It is called Oddi sphincter dysfunction, or formerly known as "post-cholecystectomy syndrome". You should consult to your gastroenterologist and ask for some drugs or another procedure to treat it...
I agree w/MedicofzOz although I want to clarify it a bit. First, let me say that I am not an MD so please do not take my advice over the advice of a qualified (key word) physician.
I had exactly the same thing happen to me after gb surgery, however, imo, I am infuriated that rather than call it what is IS which is either one of several forms of pancreatitis with or without sphincter of oddi dysfunction, the medical community decided to give it a new name Post Cholecystectomy Syndrome. Which simply means, if you're not familiar w/medical terminology, post = after, cholecystectomy = gall bladder surgery, syndrome = a conveniently, ambiguous term imho, Webster's would be "1 : a group of signs and symptoms that occur together and characterize a particular abnormality or condition
2 : a set of concurrent things (as emotions or actions) that usually form an identifiable pattern
In any case, find a pancreatologist NOT just a gastroenterologist unless you have one that stays up-to-date with modern medicine! If you've gone to the ER and been told that you do NOT have pancreatitis because your pancreatic enzymes do not rise (pancreatic enzymes amylase and lipase are often looked at to see if they rise above normal as they are SOMETIMES (but not always if they DON'T rise that is) a sign that a person is having an acute pancreatic attack. It is likely that the ER docs aren't completely up-to-speed w/this VERY poorly understood and relatively rare disease, and do not know that in many cases, particularly, EARLY (they are loathe to use this term for reasons I'll explain later) chronic pancreatitis w/or w/o sphincter of oddi dysfunction aka SOD - the pancreatic enzymes amylase/lipase do NOT rise EVER in many people (I was a prime example of this.) For a good reference on this to print out and bring w/you to the ER, go to the Johns Hopkins web site and do a search for chronic pancreatitis and/or amylase and lipase. They have a very good article on the subject that I printed out to bring to the ER although some doctors will dismiss it anyway because it is coming from you - the patient. Sad but true. This article may also be found in the database, links section of the web site I provided below as well.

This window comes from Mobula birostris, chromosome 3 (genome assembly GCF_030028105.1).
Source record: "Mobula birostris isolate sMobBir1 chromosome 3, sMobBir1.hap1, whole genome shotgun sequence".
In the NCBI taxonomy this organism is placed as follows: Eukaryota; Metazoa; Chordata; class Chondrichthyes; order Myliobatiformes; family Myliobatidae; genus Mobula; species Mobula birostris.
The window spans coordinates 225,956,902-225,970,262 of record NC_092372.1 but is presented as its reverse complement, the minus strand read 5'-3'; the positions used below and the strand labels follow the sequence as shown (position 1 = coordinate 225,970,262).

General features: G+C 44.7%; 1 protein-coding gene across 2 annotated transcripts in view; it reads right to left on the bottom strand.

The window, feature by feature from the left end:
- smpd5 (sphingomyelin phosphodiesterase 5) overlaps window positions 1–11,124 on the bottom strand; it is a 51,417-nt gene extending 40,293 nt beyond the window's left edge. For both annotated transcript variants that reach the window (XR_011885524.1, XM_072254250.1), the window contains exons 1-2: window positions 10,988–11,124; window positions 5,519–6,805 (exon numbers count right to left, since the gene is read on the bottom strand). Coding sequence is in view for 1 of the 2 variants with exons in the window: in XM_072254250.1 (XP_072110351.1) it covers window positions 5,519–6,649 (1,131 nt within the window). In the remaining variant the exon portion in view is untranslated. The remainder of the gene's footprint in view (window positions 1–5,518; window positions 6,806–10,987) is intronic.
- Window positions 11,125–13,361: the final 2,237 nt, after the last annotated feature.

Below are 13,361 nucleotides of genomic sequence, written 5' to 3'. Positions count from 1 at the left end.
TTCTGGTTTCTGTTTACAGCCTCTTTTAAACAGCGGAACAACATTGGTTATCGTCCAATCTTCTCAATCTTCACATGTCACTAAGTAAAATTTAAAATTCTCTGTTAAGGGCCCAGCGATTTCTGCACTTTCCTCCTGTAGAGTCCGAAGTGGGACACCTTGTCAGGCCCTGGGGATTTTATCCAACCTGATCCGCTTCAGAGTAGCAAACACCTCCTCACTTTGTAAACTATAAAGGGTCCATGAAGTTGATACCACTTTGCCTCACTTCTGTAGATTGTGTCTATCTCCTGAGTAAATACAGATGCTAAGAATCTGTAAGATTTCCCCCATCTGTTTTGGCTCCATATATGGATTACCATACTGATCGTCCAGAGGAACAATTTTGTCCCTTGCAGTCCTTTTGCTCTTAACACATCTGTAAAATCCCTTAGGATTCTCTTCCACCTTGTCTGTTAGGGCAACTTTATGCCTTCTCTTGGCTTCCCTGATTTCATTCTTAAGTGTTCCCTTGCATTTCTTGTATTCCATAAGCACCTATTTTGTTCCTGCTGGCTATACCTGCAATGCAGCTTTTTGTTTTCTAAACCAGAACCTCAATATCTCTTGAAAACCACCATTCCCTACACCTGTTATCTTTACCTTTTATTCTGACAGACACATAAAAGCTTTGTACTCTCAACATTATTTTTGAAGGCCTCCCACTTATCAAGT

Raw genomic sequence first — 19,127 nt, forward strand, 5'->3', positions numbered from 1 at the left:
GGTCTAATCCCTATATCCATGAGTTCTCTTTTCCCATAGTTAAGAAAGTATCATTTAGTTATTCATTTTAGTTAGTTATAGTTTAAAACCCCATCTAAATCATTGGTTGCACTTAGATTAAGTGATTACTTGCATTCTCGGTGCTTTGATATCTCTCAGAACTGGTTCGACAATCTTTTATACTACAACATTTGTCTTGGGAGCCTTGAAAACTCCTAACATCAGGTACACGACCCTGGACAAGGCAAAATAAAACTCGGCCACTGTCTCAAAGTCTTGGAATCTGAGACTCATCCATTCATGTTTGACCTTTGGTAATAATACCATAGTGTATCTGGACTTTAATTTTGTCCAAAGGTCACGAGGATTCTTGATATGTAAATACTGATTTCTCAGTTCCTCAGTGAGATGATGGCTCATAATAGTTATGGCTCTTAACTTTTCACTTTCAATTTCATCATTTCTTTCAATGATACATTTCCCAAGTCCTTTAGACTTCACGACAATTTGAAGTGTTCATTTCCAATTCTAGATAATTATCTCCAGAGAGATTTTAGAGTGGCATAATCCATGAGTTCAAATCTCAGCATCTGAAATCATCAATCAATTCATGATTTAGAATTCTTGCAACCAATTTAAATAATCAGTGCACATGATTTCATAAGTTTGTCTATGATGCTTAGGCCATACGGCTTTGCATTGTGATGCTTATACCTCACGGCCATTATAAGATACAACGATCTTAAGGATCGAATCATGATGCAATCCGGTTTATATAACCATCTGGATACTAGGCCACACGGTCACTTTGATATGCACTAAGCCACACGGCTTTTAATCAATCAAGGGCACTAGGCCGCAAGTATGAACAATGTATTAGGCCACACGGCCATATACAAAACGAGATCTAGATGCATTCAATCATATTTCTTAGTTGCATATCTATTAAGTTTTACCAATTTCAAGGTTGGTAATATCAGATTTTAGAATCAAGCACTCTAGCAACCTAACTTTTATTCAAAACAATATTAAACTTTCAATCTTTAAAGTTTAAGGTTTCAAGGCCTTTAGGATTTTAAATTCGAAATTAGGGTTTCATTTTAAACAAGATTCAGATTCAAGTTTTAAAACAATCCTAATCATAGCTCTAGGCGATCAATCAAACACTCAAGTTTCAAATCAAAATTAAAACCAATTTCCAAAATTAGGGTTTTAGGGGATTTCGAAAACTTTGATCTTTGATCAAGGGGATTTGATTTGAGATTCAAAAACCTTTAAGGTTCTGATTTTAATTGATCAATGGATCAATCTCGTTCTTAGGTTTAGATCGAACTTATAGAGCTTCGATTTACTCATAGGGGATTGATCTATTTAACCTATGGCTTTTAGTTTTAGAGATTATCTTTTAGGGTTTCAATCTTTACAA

The reason I stress seeing a pancreatologist is because it took 3 years of going to gastro aka GI doc after GI doc before I finally saw the pancreatologist in Boston, MA at Beth Israel Hospital to administer the one test no-one else had given me - the secretin stimulation test. The results of this test are basically a numbering system whereby if your number is under 70 (some docs say under 80) you are considered to have pancreatitis. My number was something like 62.
Also, what state do you live in? I may be able to refer you to some good doctors depending on what state you live in...you needn't list the city for privacy factors but state would be helpful for the above reasons. But again, at the yahoo web site I provided below, they have a list of "good" doctors by state.
In any case, many GI docs will not diagnose EARLY chronic pancreatitis as by most standards chronic pancreatitis aka cp won't be diagnosed until enough damage is done to the pancreas that it is visible through imaging studies like CT scans, MRIs, etc. This damage can literally take years to occur until it is visible. Usually after many, many repeated attacks to the pancreas. I did have one dr say something to me that resonated as the truth and has stayed with me until this day although because of the above parameters or limitations he would not diagnose me definitively with cp. Which is problematic if you need a definitive diagnosis in order to retire or to receive social security disability (the $ they take out of your checks when you work but you must convince them that you have a definitive diagnosis in order to receive this money to live on if you're too ill to work. Although, judging by your age that's not yet a problem I don't think. Anyway, this doctor said "EVERY disease process whether it be cancer, pancreatitis, ANY disease - has to begin at the cellular, molecular level. Before it can be seen even by a microscope, it exists at the tiniest, molecular level. So, just because we cannot yet see it w/our vision, even vision enhanced a million times by our current imaging techniques, it does not mean that the disease does not exist." That is such a simple yet true statement and yet doctors will not diagnose pancreatitis just by the pain, etc. They, like the true scientists they are, want what they call "objective, quantifiable evidence" and enough signs and symptoms proven out with this objective evidence in order to make a definitive diagnosis.